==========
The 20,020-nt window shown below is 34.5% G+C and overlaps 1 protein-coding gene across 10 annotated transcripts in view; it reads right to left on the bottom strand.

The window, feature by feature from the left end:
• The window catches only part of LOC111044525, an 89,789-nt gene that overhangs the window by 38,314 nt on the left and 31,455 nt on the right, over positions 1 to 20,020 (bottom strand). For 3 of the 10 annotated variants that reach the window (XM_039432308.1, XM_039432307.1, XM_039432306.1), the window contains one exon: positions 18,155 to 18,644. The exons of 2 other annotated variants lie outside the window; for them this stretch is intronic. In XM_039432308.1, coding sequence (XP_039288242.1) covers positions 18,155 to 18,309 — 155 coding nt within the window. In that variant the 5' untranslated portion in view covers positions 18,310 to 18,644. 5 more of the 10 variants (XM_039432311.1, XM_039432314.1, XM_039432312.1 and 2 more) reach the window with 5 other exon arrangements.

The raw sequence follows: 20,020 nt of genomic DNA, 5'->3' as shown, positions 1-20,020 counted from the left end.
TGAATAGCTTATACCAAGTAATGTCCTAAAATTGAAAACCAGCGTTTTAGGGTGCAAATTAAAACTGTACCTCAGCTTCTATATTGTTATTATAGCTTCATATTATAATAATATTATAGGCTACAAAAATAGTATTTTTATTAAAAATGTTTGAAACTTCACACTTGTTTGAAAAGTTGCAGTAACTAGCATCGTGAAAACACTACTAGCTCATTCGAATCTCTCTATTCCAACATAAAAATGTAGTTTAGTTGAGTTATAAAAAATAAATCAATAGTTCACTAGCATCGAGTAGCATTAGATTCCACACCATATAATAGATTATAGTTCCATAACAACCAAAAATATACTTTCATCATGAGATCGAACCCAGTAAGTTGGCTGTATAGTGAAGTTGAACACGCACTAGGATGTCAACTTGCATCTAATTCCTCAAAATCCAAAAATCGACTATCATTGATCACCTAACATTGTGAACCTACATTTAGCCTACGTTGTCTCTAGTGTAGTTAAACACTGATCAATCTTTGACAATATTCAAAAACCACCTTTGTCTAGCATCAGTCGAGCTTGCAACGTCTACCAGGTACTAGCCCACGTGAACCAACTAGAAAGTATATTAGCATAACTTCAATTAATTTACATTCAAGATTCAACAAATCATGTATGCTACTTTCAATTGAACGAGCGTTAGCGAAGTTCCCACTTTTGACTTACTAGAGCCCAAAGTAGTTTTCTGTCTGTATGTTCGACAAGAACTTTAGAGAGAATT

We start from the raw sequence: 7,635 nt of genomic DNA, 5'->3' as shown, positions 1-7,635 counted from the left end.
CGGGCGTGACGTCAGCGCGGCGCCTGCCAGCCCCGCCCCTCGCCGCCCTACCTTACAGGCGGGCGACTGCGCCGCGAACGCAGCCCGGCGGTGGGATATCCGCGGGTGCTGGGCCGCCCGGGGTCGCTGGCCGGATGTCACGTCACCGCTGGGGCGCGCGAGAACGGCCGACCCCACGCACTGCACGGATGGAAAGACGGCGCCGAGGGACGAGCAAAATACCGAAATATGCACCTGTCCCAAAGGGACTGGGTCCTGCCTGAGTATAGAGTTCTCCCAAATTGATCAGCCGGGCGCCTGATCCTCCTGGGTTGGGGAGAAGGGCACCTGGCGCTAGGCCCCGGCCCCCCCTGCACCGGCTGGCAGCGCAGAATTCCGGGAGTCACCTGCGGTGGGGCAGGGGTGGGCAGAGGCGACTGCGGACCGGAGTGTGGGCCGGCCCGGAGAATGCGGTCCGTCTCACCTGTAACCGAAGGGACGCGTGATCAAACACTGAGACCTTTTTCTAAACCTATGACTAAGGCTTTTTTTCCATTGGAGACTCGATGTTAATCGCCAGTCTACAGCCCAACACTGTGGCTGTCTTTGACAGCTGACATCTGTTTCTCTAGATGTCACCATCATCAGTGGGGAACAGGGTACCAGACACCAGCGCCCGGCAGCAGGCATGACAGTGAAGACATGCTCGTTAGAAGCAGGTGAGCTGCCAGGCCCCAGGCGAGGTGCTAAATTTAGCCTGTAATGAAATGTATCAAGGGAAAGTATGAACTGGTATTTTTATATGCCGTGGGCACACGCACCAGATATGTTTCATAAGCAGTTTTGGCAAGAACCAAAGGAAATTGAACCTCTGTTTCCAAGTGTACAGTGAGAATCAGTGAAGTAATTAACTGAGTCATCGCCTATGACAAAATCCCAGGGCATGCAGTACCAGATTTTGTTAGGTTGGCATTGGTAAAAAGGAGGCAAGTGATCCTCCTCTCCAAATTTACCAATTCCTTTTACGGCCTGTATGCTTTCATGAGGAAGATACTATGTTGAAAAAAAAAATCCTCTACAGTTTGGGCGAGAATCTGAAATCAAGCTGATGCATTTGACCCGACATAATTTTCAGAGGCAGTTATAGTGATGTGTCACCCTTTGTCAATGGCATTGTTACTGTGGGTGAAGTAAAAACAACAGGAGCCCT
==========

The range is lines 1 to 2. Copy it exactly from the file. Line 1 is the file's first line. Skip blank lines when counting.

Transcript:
The 20,020-nt window shown below is 34.5% G+C and overlaps 1 protein-coding gene across 10 annotated transcripts in view; it reads right to left on the bottom strand.

The window, feature by feature from the left end: